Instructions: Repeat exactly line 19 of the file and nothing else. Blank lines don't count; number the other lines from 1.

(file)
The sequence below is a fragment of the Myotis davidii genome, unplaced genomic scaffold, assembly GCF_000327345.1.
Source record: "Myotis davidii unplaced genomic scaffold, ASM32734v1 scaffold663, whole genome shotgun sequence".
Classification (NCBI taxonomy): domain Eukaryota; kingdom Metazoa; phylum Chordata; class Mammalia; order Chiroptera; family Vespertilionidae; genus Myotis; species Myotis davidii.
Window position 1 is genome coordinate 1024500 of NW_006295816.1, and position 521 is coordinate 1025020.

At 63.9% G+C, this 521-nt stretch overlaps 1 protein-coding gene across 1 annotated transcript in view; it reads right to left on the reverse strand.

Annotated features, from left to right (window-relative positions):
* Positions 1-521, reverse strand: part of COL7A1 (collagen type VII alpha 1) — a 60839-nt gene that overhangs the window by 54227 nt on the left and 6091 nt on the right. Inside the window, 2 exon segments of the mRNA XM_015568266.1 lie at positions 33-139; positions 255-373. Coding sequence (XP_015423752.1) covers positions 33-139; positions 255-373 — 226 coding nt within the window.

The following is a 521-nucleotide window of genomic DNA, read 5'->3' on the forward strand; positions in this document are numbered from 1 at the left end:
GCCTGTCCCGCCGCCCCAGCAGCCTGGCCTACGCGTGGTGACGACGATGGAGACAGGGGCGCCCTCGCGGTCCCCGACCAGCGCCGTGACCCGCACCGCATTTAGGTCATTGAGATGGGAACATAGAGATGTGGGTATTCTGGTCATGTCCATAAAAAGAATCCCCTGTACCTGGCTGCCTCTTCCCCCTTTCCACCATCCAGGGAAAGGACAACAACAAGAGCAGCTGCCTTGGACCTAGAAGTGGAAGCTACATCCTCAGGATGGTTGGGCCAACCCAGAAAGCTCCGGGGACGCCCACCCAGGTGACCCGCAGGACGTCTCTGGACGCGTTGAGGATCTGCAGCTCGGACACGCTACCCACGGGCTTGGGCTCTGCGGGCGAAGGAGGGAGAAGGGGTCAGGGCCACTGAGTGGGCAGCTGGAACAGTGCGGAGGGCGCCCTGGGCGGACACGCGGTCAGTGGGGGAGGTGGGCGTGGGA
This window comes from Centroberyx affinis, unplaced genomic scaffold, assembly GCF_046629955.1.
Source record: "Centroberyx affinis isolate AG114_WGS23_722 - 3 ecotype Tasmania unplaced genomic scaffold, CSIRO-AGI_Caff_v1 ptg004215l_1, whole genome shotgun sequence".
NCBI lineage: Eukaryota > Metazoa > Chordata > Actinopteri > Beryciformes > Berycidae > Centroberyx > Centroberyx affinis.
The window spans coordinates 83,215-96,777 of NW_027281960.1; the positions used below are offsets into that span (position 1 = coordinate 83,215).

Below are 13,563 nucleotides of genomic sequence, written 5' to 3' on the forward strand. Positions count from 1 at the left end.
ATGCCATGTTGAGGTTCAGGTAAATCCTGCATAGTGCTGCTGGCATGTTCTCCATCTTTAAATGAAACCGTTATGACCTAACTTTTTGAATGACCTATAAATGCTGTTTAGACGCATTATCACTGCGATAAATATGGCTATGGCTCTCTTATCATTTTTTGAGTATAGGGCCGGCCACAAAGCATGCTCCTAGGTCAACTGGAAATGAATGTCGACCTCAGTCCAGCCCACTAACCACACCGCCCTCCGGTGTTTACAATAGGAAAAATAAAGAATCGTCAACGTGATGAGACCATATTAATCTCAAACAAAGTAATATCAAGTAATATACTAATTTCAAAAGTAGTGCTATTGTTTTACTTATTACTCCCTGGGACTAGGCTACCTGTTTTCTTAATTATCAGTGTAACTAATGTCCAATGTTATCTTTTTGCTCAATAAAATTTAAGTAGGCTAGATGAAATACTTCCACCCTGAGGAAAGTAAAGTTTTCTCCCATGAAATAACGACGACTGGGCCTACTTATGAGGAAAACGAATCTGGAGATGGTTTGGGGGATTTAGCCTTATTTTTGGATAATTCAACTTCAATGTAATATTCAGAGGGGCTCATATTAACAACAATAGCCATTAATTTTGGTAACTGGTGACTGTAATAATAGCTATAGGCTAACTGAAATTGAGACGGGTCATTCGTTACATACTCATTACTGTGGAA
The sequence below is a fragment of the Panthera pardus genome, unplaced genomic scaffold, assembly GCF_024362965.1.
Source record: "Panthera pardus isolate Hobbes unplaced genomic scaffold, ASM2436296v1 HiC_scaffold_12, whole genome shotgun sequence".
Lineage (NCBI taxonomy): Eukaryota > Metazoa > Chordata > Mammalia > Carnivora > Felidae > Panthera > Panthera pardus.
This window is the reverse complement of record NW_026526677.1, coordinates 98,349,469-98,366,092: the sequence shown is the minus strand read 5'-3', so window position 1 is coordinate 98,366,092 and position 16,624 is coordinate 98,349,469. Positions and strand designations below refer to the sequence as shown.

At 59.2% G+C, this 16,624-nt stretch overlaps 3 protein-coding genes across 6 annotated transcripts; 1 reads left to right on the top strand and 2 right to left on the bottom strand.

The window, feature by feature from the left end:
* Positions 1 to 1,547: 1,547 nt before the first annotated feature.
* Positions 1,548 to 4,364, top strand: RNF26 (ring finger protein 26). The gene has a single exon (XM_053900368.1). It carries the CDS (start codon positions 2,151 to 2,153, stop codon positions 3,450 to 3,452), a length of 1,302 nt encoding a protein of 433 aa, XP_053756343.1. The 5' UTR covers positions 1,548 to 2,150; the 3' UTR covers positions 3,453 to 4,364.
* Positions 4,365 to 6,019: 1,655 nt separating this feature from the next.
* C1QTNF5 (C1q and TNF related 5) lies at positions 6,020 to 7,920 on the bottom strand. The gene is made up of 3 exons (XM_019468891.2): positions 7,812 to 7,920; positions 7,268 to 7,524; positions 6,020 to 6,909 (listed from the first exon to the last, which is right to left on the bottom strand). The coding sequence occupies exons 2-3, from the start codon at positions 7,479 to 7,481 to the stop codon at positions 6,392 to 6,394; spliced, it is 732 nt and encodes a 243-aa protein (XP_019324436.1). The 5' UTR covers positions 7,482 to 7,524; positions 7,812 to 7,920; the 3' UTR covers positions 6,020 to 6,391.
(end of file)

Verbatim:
This window is the reverse complement of record NW_026526677.1, coordinates 98,349,469-98,366,092: the sequence shown is the minus strand read 5'-3', so window position 1 is coordinate 98,366,092 and position 16,624 is coordinate 98,349,469. Positions and strand designations below refer to the sequence as shown.